DES MOINES, Iowa -- Ironman Kona is billed as the toughest endurance race on earth and it’s a little more than a week away.
I’ve been training for this for about eight months. That adds up to hundreds of miles of swimming, biking and running.
My coach, Matt Zepeda, founder of Zoom Performance, is the mastermind behind my workouts. He got me through Ironman Boulder in 2015 and Ironman Wisconsin last year. But Ironman Kona is different.
“First, it is that difficult. It is that hot and it is that windy and there’s an extra pressure at Kona because it is the World Championships,” says Zepeda.
I’ll be swimming 2.4 miles in Kialua Bay, where the saltwater is typically 79 degrees. After that, it’s on to the bike for a 112 mile ride from Kialua to Hawi. The winds can be so strong it’s not unusual for riders to be blown off their bikes. The final phase is a hot 26.2 mile run that winds through town and up to the Natural Energy Lab on Kona.
This race will be my most challenging yet, which is reflected in my training.
“We’re coming out of the three week most challenging block you’ve had in three years,” says Zepeda. “It’s the most difficult physical and mental three week block that I’ve put you into – and that’s a little bit of a risk, because if you’re not able to recover from the mental aspect, this close to the race, that can really hang on.”
Recovering mentally has been a challenge. I’ve had some meltdowns during training. This is a text exchange with Zepeda during one of my particularly difficult swim workouts.
Me: I can’t keep up with the allotted times… Killing me.
Zepeda: Do your best. That’s all I want. Push through to be great because that’s what is inside you.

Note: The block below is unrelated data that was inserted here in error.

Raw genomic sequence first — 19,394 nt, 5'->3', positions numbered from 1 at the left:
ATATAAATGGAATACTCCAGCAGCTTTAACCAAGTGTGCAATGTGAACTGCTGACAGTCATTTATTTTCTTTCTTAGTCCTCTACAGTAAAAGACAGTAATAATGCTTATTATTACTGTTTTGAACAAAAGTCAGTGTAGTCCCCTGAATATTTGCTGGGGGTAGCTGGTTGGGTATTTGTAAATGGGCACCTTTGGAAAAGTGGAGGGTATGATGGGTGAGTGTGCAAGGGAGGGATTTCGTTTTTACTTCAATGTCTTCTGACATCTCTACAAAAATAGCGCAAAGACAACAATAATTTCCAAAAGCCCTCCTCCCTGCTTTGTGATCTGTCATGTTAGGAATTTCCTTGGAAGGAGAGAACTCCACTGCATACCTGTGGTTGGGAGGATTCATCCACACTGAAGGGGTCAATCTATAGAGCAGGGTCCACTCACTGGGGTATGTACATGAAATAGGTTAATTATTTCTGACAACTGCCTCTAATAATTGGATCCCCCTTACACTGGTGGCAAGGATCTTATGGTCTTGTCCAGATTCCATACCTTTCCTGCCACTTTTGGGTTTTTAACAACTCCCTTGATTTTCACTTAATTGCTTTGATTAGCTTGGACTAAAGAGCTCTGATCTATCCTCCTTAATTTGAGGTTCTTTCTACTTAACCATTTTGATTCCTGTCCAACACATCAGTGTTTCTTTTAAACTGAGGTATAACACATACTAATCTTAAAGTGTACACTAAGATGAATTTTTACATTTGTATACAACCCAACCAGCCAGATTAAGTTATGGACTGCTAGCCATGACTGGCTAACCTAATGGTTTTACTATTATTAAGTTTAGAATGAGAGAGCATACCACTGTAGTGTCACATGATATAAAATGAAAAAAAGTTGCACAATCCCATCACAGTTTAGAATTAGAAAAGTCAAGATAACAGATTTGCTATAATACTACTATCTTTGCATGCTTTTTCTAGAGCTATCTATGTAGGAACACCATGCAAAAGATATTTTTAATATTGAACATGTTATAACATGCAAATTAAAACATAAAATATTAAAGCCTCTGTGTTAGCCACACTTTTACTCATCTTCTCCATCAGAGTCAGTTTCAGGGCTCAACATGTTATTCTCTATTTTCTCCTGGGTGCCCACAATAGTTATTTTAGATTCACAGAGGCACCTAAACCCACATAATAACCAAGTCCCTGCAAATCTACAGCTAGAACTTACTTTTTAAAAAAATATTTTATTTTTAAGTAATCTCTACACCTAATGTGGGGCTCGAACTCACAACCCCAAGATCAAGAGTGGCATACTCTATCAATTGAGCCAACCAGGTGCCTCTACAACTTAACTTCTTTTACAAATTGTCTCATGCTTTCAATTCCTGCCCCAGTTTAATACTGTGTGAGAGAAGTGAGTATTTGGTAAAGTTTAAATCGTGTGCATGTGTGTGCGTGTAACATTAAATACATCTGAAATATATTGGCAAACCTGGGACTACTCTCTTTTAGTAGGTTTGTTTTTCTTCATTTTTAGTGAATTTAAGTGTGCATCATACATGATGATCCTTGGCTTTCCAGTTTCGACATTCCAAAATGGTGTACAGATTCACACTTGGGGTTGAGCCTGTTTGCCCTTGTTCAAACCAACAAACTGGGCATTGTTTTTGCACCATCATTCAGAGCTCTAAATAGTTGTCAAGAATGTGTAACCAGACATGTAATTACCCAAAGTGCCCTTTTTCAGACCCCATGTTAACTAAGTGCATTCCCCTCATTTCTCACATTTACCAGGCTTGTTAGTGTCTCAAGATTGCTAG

Me: I want to cry.
Zepeda: Go ahead. Then come back being fierce as a lion. Bad moments happen. Have to work through them. You got this.
“I have to push you past your comfort zone – send you into the unknown a little bit and then kind of bring you back,” says Zepeda.
Overcoming the mental challenges of the day to day grind of training is key. Zepeda says that has always been one of my strengths. As for my weaknesses – “Your biggest weakness, like many endurance athletes, they are not able to take a clear look at where they’re at and how far they’ve come.”
No one knows exactly what race day will hold. I do know it won’t be perfect. Like life, there will be challenges. Zepeda says, how I deal with them will determine my success.
“We have to remember when we’re taking on this kind of a challenge, sometimes a win is just getting started… just taking your first step.”
You can help Sonya and the Leukemia and Lymphoma Society by making a donation to her cause online.
You can also join Sonya for a fundraiser on Thursday, October 5th and Vivian's Diner and Drinks at 400 Walnut Street in Des Moines. $25 will get you in the door to enjoy food, a cash bar and to bid on silent auction items. You'll find more details on Sonya's Facebook page.